(my answer migrated from electronics-exchange)
Through 2" thick wood: Also tough, but not impossible. I assume you mean distinguishing between a finger/hand touching the box, and a finger/hand placed 1mm away from the box.
If you can place one or more metal plates on the outside of the box — not providing a total covering of the entire box! — then there are a number of possibilities using electromagnetic fields. I can think of a few (no guarantee that either would work!). Put your thinking cap on, and imagine how the touch of a person's skin can alter an electromagnetic circuit network.
The biggest thing that can make a difference is whether you can bring a conductor out from the inside of a box, through the wall, and connected to earth ground, or to a metal plate on the outside of the box.
1) The resistance of a person's skin can close an electric circuit -- Have two semicircular plates, separated by a small gap. The impedance between the plates is a very large resistance in parallel with a small capacitance. If you bridge the gap between the plates with your skin, you drastically reduce that resistance. If you can somehow measure that resistance, you're done:
If you can connect wires through the box walls to the plates, that's easy, just use a voltage divider and a source of DC or AC voltage that is small (don't hurt the person).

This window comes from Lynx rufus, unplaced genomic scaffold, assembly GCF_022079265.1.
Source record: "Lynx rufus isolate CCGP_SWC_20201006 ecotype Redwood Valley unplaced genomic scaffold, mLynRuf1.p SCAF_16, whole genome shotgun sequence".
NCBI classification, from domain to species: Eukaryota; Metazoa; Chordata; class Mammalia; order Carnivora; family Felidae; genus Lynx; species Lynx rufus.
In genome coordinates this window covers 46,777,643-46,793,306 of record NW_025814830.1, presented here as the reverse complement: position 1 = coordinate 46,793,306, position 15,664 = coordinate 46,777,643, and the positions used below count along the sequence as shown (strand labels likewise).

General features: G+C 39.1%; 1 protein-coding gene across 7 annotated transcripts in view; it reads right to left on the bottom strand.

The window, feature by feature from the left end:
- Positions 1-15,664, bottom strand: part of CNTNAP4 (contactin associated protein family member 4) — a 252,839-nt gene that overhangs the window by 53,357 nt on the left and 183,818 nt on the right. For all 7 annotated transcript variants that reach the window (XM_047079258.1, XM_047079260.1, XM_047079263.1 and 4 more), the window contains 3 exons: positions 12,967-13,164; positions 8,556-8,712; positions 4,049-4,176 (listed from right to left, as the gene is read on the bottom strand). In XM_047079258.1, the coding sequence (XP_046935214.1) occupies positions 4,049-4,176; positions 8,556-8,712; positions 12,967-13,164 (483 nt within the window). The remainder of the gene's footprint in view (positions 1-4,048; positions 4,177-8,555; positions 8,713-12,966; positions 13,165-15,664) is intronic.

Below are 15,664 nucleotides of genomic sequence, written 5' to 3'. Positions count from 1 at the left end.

If you can't connect wires through the box walls to the plates, you might still be able to distinguish touch vs. no touch, but it'll be tougher. Maybe have another pair of plates, this time on the inside of the box, on the other side of the box wall from the first pair of plates, but with a much larger gap. Measure the capacitance between the inner plates. There may be a large enough change in the capacitance between the two inner plates with / without a person bridging the gap on the outside, that you could distinguish. There are a number of techniques/chips that can do capacitive sensing. Cypress has CapSense, Atmel has QTouch, ST Micro has S-Touch, etc.
2) A person's body is a reasonably good antenna and will pick up noise. (Look at an oscilloscope probe when you touch the tip with your finger.) If you have a plate on the outside of the box, and you touch it, you transfer that noise to the plate's electric potential. Think of this case as a person "shaking" electric potential up and down. If you can sense this shaking relative to a reference potential, you've got a sensor. The problem here is that finding a reference potential is touch. You really need a connection to earth ground, since a box floating in the air doesn't have access to a fixed reference voltage. You might be able to sense the differential voltage between two plates... dunno though.
Just my two cents.